Trump targeting IRS rule on churches

Adjust Comment Print

As Conservative Review pointed out earlier in the day, the ACLU has a point, as the long-anticipated move merely left it to administration officials to provide "regulatory relief" to those affected by Obamacare's more onerous mandates and not act discriminatorily to religious nonprofits.

"I will get rid of and totally destroy the Johnson Amendment and allow our representatives of faith to speak freely and openly without fear of retribution", Trump said at his first National Prayer Breakfast.

"Today my administration is leading by example as we take historic steps to protect religious liberty in the United States of America", the president said Thursday as he signed the order. "Just because we are a pastor, just because we stand beside a pulpit, we don't give up our constitutional rights".

"Today's executive order signing was an elaborate photo-op with no discernible policy outcome", ACLU Executive Director Anthony D. Romero said in a statement, according to The Washington Post.

Rolling back the Johnson Amendment does not favor any particular religious views over others, and the president has broad authority to decide not to enforce certain laws, said Robin Fretwell Wilson, a professor at the University of Illinois College of Law.

Members of the religious right marched onto the dais as President Trump sat down to sign the order, after he spoke for about seven minutes, waxing on about the importance of religious liberty.

Both praise and criticism following the President's new executive order that could allow religious groups to become more politically active. The amendment bans tax-exempt organizations like churches and other religious institutions from political speech and activities.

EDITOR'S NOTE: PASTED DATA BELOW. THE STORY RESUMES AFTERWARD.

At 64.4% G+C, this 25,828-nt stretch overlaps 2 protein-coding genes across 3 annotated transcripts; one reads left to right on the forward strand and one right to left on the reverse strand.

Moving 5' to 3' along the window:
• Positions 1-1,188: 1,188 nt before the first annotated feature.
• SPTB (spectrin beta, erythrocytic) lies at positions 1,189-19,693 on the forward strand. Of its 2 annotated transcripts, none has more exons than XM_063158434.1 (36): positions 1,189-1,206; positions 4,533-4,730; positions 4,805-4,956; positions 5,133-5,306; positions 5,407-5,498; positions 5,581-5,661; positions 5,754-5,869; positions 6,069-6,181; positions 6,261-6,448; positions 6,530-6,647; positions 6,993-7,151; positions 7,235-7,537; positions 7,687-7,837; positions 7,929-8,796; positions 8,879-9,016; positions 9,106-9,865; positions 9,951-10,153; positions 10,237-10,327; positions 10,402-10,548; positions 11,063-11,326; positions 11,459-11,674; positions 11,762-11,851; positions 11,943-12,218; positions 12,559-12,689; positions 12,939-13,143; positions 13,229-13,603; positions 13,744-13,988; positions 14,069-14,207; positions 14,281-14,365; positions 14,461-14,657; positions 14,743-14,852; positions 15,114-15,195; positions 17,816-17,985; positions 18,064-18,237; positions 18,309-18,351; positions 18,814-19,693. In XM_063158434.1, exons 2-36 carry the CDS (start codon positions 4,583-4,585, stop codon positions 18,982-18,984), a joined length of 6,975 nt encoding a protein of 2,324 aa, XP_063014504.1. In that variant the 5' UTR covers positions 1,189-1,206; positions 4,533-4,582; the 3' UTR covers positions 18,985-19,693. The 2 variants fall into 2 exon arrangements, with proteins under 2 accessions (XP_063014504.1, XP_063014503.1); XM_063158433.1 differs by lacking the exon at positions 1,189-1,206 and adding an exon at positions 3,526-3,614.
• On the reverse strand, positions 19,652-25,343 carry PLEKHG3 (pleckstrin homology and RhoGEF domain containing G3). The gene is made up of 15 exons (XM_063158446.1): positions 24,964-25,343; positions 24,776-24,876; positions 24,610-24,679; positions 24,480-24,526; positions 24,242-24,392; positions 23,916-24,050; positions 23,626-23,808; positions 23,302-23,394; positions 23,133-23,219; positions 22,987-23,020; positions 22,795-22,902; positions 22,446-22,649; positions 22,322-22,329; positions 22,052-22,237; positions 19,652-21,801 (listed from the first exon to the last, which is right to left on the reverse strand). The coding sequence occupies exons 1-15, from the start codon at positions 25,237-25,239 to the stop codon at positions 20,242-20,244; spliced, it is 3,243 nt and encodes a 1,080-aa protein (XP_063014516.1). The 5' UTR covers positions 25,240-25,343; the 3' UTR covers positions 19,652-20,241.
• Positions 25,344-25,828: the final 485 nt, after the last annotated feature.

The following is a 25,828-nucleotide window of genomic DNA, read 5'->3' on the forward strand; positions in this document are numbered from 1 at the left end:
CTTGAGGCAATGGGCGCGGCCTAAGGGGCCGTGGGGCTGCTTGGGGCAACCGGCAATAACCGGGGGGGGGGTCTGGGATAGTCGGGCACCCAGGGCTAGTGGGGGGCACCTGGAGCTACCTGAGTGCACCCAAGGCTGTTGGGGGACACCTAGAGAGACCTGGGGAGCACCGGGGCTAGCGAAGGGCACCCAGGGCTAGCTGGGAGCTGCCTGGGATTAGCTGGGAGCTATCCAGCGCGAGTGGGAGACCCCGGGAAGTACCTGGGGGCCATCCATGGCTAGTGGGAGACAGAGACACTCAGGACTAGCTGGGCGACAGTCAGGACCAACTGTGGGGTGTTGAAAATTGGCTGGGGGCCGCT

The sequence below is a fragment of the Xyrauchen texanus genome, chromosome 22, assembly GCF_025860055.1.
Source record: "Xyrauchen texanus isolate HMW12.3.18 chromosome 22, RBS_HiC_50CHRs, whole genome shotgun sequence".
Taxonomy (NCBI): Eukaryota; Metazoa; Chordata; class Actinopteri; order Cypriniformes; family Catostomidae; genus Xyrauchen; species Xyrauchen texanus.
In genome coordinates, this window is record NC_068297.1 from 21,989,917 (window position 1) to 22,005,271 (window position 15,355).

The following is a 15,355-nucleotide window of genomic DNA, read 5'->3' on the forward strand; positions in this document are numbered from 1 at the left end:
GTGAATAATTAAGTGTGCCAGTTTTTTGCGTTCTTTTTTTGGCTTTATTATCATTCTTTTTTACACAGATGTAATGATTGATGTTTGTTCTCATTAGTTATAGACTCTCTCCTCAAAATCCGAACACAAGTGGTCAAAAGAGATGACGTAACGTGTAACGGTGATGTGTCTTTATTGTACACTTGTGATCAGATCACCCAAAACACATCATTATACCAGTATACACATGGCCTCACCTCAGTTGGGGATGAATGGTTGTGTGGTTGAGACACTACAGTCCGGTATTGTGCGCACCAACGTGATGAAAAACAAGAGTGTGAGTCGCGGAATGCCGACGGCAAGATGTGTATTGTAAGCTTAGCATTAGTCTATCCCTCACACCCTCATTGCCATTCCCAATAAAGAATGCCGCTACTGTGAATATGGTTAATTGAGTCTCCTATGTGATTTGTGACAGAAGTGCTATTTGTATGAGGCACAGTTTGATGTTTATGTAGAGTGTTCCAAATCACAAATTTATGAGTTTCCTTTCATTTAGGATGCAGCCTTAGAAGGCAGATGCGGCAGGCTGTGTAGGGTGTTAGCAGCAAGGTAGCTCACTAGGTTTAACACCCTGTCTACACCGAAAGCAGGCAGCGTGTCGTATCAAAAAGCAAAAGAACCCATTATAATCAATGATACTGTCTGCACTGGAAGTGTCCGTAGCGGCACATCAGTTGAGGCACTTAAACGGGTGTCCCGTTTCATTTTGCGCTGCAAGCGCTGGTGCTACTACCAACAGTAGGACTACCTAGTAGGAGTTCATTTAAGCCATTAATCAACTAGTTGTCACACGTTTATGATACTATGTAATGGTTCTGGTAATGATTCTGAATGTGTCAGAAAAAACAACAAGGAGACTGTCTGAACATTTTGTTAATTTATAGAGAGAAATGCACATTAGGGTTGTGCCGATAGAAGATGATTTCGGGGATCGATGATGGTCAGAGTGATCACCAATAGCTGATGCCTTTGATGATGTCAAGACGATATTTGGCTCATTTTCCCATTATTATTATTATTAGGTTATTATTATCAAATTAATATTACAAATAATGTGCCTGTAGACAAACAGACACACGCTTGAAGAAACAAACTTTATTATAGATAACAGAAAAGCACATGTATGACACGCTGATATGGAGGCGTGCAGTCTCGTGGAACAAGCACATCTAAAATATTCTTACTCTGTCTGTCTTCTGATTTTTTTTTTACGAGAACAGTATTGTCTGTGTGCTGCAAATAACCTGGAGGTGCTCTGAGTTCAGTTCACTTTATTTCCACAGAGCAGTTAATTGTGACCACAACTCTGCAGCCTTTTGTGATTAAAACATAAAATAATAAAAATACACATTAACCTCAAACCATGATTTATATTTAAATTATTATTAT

No 'clean slate' between the US and Russia, Tillerson says
But I am devoted to helping the president achieve his objectives, helping him be successful. The Kremlin denies it interfered in the election.

Under that amendment, the tax code prohibits organizations that enjoy tax-free status from participating in a political campaign or supporting any one candidate for elective office.

Ralph Reed, a longtime evangelical leader and founder of the Faith & Freedom Coalition, said he was briefed by White House officials about the text of the executive order.

The order also is created to allow religious groups to avoid a mandate to provide contraception coverage under President Barack Obama's health care law, the Affordable Care Act, potentially expanding an exemption that had been carved out in the courts.

Gregory Baylor, senior counsel for the pro-faith group Alliance Defending Freedom, was among the Christian conservatives to criticize the order, calling it "disappointingly vague" and questioning whether the IRS would follow through with Trump's directive.

The executive order does not change the law.

Trump's executive order, officially called "Promoting Free Speech and Religious Liberty", is not a national extension of the 2015 IN law.